Posts Tagged ‘
Monday, July 16th, 2012
Study: Breast-Feeding Keeps Women Thinner, Even Decades Later
While breast-feeding is touted partly as a way to help new mothers lose weight, it may help keep their weight down even decades later, a new study from England suggests. (via MSNBC)
Strength Training Key in Preventing Alzheimer’s
Studies presented at this year’s Alzheimer’s Association International Conference found that resistance training was particularly beneficial for improving the cognitive abilities of older adults. (via CNN)
Adopt These Three Habits to Lose Weight
Three habits are key to weight loss and sustained weight control, a new study finds. Women in the study who were most successful at losing weight kept track of their food intake in a journal, didn’t skip meals and avoided eating out, especially for lunch. (via MSNBC)
Questionnaire Completed by Parents May Help Identify One-Year-Olds at Risk for Autism
A new study by University of North Carolina School of Medicine researchers found that 31 percent of children identified as at risk for autism spectrum disorders (ASD) at 12 months received a confirmed diagnosis of ASD by age 3 years. (via CNN)
Study: More TV Linked to Larger Waists and Weaker Legs for Kids
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The more television a child watches, even in the first years of life, the more likely he or she is to be thicker around the middle and less muscularly fit, according to a new study. (via ABC News)
Alzheimer's, autism, breastfeeding, child development, children, eating habits, kids, Parents Daily News Roundup, TV, weight loss, women | Categories:
Friday, July 13th, 2012
Obese Kids as Bright as Thinner Peers
Obesity is not to blame for poor educational performance, according to early findings from research funded by the Economic and Social Research Council. Researchers suggest that future research should focus on other determinants of poor educational outcomes. (via Science Daily)
Lawsuit Tries to Block New Arizona Abortion Law
A group of doctors and women’s rights advocates challenged Arizona’s new abortion limits in a federal lawsuit on Thursday. The Law, set to take effect on August 2, prohibits abortions once 20 weeks have passed since a woman’s last menstrual period. (via NY Times)
Doctors Use Hormones More Often Than They Prescribe Them
Doctors may be more willing to use hormone replacement therapy, or recommend it to their wives, than to prescribe it to their patients, a study of German gynecologists suggests. Nearly all were willing to recommend HRT for hot flashes, but not as often for other uses. (via MSNBC)
Childhood Trauma Linked to Adult Smoking for Girls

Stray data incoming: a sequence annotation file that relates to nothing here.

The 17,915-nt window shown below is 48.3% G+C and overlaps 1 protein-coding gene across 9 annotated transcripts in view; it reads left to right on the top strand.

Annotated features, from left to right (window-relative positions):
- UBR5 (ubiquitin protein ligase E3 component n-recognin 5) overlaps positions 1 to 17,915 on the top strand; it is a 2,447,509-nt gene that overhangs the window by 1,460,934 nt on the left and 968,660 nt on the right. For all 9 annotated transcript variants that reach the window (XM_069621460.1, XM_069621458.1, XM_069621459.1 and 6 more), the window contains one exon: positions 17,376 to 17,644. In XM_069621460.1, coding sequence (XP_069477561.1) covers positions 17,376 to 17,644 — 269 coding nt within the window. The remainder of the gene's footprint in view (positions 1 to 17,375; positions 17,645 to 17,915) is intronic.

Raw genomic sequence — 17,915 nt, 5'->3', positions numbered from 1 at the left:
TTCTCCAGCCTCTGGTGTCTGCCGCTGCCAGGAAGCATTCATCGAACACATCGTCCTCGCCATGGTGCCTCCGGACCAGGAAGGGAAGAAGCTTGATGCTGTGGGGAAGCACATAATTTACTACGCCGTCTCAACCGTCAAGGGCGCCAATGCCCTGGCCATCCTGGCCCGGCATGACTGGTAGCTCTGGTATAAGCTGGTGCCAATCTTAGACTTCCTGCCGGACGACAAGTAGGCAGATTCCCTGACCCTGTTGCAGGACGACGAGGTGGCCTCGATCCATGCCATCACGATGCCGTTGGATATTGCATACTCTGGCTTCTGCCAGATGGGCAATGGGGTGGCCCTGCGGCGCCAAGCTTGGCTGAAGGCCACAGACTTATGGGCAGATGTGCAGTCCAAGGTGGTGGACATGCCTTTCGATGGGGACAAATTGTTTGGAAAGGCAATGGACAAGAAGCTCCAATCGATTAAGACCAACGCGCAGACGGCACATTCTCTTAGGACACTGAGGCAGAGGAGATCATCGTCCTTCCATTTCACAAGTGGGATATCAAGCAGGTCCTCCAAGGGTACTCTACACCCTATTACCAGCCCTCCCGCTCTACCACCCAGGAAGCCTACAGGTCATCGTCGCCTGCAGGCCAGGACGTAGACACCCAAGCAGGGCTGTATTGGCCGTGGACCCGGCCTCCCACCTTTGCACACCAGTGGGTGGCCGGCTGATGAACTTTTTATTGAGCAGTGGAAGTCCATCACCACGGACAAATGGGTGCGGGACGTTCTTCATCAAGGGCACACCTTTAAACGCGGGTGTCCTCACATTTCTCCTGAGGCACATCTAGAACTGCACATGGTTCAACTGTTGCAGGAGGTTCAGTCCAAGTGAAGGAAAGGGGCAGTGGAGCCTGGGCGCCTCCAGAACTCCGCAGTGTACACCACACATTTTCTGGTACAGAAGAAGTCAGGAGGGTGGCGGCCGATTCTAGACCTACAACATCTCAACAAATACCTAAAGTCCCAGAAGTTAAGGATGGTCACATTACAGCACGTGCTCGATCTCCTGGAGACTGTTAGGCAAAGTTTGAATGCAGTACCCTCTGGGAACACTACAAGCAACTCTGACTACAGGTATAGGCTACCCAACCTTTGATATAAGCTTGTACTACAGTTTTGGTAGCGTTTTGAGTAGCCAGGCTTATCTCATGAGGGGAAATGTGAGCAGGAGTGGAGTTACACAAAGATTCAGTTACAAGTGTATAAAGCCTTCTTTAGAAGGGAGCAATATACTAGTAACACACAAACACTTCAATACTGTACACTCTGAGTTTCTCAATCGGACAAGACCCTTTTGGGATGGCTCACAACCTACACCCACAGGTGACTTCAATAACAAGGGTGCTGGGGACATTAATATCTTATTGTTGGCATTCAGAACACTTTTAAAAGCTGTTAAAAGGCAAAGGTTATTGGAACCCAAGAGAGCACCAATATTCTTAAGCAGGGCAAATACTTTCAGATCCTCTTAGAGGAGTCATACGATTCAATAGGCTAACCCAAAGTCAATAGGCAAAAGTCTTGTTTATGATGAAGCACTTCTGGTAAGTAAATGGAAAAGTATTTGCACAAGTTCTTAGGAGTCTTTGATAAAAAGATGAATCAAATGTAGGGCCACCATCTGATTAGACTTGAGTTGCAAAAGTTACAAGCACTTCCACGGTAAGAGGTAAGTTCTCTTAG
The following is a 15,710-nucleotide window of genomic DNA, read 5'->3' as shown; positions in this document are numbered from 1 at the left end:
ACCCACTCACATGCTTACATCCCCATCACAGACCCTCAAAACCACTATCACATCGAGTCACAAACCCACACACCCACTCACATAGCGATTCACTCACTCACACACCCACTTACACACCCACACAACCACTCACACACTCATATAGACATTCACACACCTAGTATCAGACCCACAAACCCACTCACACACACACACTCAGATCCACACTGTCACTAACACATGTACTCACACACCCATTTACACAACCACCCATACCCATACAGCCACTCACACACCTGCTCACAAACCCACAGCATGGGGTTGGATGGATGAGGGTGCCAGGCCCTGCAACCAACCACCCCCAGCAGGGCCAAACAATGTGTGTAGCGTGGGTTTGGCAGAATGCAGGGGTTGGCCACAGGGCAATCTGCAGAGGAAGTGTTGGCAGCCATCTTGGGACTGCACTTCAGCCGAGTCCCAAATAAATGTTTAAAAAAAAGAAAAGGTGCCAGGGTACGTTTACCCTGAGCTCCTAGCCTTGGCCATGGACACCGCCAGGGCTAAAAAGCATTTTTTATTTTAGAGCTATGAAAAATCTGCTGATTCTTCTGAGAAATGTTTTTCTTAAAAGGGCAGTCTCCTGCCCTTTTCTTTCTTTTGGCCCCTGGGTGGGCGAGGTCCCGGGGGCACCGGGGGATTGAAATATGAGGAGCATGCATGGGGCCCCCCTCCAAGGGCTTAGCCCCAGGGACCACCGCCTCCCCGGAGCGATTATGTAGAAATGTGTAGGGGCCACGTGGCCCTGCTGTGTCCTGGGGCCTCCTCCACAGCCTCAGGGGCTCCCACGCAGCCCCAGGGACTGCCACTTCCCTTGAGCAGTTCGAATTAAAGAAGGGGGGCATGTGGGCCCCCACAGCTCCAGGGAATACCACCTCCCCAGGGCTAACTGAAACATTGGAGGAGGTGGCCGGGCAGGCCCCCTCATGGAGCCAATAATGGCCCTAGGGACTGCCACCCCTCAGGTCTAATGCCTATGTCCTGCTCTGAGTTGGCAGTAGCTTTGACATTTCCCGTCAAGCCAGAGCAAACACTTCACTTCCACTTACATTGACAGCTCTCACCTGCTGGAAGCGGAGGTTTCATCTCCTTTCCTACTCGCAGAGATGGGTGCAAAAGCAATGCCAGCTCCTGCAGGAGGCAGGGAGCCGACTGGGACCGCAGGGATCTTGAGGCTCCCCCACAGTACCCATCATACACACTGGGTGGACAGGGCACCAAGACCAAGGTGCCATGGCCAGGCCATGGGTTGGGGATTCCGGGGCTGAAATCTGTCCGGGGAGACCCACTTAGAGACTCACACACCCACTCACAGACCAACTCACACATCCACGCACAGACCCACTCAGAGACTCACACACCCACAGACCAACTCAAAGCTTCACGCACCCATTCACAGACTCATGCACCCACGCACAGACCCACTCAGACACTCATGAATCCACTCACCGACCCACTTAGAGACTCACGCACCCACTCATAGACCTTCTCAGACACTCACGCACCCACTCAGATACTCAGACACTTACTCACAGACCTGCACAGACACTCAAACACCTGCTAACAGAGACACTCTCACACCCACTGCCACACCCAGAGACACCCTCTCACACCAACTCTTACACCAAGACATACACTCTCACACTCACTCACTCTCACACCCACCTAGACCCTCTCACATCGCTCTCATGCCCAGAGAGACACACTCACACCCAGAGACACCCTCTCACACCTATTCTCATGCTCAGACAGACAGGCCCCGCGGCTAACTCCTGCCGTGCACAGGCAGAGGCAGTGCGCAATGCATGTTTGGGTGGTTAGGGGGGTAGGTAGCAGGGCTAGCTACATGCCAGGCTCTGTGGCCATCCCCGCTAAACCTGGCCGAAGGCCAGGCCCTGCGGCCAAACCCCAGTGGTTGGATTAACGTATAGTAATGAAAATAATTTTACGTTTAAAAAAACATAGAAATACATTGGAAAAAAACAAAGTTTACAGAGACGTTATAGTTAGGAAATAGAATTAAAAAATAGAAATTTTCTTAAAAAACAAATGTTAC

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New research published in Substance Abuse Treatment, Prevention, and Policy explains how adverse childhood experiences can be tied up with adult smoking patterns, especially for women. Researchers suggest treatment and strategies to stop smoking need to take into account the psychological effects of childhood trauma. (via Science Daily)
abortion, child development, childhood, Economic and Social Research Council, girls, hormone replacement therapy, kids, obesity, Parents Daily News Roundup, smoking, women | Categories:
Monday, July 9th, 2012
Drawstring Deaths in Kids Down After Regulations
The number of child deaths caused by clothing getting caught on vehicles or playground equipment has dropped dramatically thanks to voluntary measures adopted by manufacturers, according to U.S. researchers. (via Reuters)
Cambodian Children’s Deaths Linked to Hand, Foot and Mouth Disease
The mysterious illness that has killed dozens of Cambodian children may be a deadly strain of hand, foot and mouth disease, a common childhood illness, according to health officials. (via TIME)
For Healthier Kids, Get a Cat or Dog, Study Suggests
Kids who grow up with cats or dogs tend to get fewer respiratory infections during their first year of life, according to a new study from Finland. (via msnbc.com)
Should Movies with Smoking Be Rated R?
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If cigarette smoking were banned from teen-friendly movies, would kids be less likely to pick up the habit? Researchers at the Geisel School of Medicine at Dartmouth College think so. (via TIME)
Cats, death, diseases, Dogs, health, Health & Safety, kids, movies, pets, regulations | Categories:
Monday, July 2nd, 2012
Would you be surprised to hear that kids today are more technologically savvy than ever before? Probably not. But what if we said that your child’s dependence on the Internet is actually affecting the life she’ll someday lead?